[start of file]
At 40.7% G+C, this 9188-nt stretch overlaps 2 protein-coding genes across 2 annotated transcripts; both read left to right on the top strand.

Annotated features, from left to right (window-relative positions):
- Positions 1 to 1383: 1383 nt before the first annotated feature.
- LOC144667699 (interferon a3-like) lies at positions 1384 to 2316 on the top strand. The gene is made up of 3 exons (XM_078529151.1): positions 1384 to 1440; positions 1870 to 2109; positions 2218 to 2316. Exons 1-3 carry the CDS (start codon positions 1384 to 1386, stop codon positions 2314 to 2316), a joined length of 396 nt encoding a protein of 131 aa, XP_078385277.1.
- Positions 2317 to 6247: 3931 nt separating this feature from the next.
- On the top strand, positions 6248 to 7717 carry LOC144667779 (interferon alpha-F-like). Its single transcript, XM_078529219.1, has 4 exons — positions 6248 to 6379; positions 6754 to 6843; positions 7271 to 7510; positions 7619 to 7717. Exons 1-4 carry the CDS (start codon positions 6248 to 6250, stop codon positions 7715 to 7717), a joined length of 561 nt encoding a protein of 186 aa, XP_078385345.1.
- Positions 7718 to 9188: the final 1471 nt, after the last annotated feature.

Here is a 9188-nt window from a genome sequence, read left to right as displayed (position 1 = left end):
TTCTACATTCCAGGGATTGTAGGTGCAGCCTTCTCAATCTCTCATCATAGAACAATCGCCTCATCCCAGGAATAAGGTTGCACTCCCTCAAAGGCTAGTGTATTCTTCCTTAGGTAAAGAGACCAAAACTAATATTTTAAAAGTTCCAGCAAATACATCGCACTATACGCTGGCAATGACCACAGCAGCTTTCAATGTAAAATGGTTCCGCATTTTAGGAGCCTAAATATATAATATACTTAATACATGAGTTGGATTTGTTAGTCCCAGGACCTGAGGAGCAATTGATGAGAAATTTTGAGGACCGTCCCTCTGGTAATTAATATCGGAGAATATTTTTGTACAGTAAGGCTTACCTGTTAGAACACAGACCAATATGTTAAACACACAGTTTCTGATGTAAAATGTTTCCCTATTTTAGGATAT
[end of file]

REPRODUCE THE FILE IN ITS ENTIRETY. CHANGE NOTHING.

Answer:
At 40.7% G+C, this 9188-nt stretch overlaps 2 protein-coding genes across 2 annotated transcripts; both read left to right on the top strand.

Annotated features, from left to right (window-relative positions):
- Positions 1 to 1383: 1383 nt before the first annotated feature.
- LOC144667699 (interferon a3-like) lies at positions 1384 to 2316 on the top strand. The gene is made up of 3 exons (XM_078529151.1): positions 1384 to 1440; positions 1870 to 2109; positions 2218 to 2316. Exons 1-3 carry the CDS (start codon positions 1384 to 1386, stop codon positions 2314 to 2316), a joined length of 396 nt encoding a protein of 131 aa, XP_078385277.1.
- Positions 2317 to 6247: 3931 nt separating this feature from the next.
- On the top strand, positions 6248 to 7717 carry LOC144667779 (interferon alpha-F-like). Its single transcript, XM_078529219.1, has 4 exons — positions 6248 to 6379; positions 6754 to 6843; positions 7271 to 7510; positions 7619 to 7717. Exons 1-4 carry the CDS (start codon positions 6248 to 6250, stop codon positions 7715 to 7717), a joined length of 561 nt encoding a protein of 186 aa, XP_078385345.1.
- Positions 7718 to 9188: the final 1471 nt, after the last annotated feature.

Here is a 9188-nt window from a genome sequence, read left to right as displayed (position 1 = left end):
TTCTACATTCCAGGGATTGTAGGTGCAGCCTTCTCAATCTCTCATCATAGAACAATCGCCTCATCCCAGGAATAAGGTTGCACTCCCTCAAAGGCTAGTGTATTCTTCCTTAGGTAAAGAGACCAAAACTAATATTTTAAAAGTTCCAGCAAATACATCGCACTATACGCTGGCAATGACCACAGCAGCTTTCAATGTAAAATGGTTCCGCATTTTAGGAGCCTAAATATATAATATACTTAATACATGAGTTGGATTTGTTAGTCCCAGGACCTGAGGAGCAATTGATGAGAAATTTTGAGGACCGTCCCTCTGGTAATTAATATCGGAGAATATTTTTGTACAGTAAGGCTTACCTGTTAGAACACAGACCAATATGTTAAACACACAGTTTCTGATGTAAAATGTTTCCCTATTTTAGGATAT